We can also express the displacement in terms of its period of oscillation T

The velocity  and acceleration  of the mass follow as

Here,  is the amplitude of the velocity, and  is the amplitude of the acceleration.  Note the simple relationships between acceleration, velocity and displacement amplitudes.

Surprisingly, many complex engineering systems behave just like the spring mass system we are looking at here.  To describe the behavior of the system, then, we need to know three things (in order of importance):

(1) The frequency (or period) of the vibrations

(2) The amplitude of the vibrations

(3) Occasionally, we might be interested in the phase, but this is rare.

So, our next problem is to find a way to calculate these three quantities for engineering systems.

We will do this in stages.  First, we will analyze a number of freely vibrating, conservative systems.  Second, we will examine free vibrations in a dissipative system, to show the influence of energy losses in a mechanical system.  Finally, we will discuss the behavior of mechanical systems when they are subjected to oscillating forces.

## 5.2 Free vibration of conservative, single degree of freedom, linear systems.

First, we will explain what is meant by the title of this section.

Recall that a system is conservative if energy is conserved, i.e. potential energy + kinetic energy = constant during motion.

Free vibration means that no time varying external forces act on the system.

A system has one degree of freedom if its motion can be completely described by a single scalar variable.  We’ll discuss this in a bit more detail later.

A system is said to be linear if its equation of motion is linear.  We will see what this means shortly.

It turns out that all 1DOF, linear conservative systems behave in exactly the same way.  By analyzing the motion of one representative system, we can learn about all others.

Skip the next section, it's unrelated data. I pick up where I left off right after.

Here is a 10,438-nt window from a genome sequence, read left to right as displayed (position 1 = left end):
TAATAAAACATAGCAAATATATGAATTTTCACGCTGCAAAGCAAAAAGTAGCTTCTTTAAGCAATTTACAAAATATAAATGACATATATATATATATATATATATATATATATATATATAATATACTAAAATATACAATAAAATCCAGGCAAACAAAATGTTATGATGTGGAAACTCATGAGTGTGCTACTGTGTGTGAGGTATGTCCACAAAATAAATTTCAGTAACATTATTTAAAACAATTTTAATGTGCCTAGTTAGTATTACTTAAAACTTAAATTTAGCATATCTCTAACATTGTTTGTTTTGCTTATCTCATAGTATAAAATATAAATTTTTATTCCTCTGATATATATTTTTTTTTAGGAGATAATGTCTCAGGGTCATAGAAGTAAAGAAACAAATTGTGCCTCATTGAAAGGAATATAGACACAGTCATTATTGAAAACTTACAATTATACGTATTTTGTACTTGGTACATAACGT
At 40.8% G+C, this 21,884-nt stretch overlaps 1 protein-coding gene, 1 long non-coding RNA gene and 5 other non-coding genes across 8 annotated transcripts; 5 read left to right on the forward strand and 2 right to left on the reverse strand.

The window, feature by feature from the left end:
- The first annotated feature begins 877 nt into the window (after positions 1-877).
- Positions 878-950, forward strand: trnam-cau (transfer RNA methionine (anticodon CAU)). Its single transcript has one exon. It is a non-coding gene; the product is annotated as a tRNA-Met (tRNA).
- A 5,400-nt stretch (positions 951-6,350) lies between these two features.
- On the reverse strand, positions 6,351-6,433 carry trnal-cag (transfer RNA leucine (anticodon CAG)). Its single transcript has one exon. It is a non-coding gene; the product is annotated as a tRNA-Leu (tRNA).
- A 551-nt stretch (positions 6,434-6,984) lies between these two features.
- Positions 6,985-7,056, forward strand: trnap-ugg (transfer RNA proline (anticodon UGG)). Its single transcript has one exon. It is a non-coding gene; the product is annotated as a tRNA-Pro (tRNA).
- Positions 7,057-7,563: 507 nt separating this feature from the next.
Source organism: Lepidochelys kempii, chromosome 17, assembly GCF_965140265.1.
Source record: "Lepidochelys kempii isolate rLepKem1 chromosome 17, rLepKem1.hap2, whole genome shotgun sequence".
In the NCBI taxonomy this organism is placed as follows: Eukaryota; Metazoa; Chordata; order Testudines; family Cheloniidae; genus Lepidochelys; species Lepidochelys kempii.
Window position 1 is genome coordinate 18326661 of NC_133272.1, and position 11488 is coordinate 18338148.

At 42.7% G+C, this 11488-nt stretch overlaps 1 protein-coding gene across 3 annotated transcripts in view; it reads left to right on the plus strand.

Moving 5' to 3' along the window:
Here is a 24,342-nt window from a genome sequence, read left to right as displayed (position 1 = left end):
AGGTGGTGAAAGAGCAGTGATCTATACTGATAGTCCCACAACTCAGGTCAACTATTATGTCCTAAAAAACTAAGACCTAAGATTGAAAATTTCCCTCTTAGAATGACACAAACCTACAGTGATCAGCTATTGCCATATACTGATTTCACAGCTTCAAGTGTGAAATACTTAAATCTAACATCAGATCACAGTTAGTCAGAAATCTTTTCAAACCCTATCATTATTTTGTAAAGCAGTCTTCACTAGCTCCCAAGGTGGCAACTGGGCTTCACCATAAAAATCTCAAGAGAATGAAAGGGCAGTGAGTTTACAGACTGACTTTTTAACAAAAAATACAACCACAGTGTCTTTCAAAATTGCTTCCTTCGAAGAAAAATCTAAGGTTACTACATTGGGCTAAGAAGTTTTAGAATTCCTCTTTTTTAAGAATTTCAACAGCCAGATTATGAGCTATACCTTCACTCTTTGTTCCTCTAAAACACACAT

We will follow standard procedure, and use a spring-mass system as our representative example.

Problem:  The figure shows a spring mass system.  The spring has stiffness k and unstretched length .  The mass is released with velocity  from position  at time .  Find .

There is a standard approach to solving problems like this

(i) Get a differential equation for s using F=ma (or other methods to be discussed)

(ii) Solve the differential equation.

The picture shows a free body diagram for the mass.

Newton’s law of motion states that

The spring force is related to the length of the spring by .  The i component of the equation of motion and this equation then shows that

This is our equation of motion for s.

Now, we need to solve this equation.  We could, of course, use Matlab to do this  in fact here is the Matlab solution.

syms m k L0 s0 v0 real
syms v(t) s(t)
assume(k>0); assume(m>0);
diffeq = m*diff(s(t),t,2) + k*s(t) == k*L0;
v(t) = diff(s(t),t);
IC = [s(0)==s0, v(0)==v0];
s(t) = dsolve(diffeq,IC)

In practice we usually don’t need to use matlab (and of course in exams you won’t have access to matlab!)

5.2.1 Using tabulated solutions to solve equations of motion for vibration problems

Note that all vibrations problems have similar equations of motion.  Consequently, we can just solve the equation once, record the solution, and use it to solve any vibration problem we might be interested in.  The procedure to solve any vibration problem is:

1.      Derive the equation of motion, using Newton’s laws (or sometimes you can use energy methods, as discussed in Section 5.3)

2.      Do some algebra to arrange the equation of motion into a standard form

3.      Look up the solution to this standard form in a table of solutions to vibration problems.

We have provided a table of standard solutions as a separate document that you can download and print for future reference.   Actually, this is exactly what MATLAB is doing when it solves a differential equation for you  it is doing sophisticated pattern matching to look up the solution you want in a massive internal database.

We will illustrate the procedure using many examples.

5.2.2 Solution to the equation of motion for an undamped spring-mass system

We would like to solve

with initial conditions   from position  at time .

We therefore consult our list of solutions to differential equations, and observe that it gives the solution to the following equation

This is very similar to our equation, but not quite the same.  To make them identical, divide our equation through by k

We see that if we define

then our equation is equivalent to the standard one.

HEALTH WARNING: it is important to note that this substitution only works if  is constant, so its time derivative is zero.

The solution for x is

Here,  and  are the initial value of x and  its time derivative, which must be computed from the initial values of s and its time derivative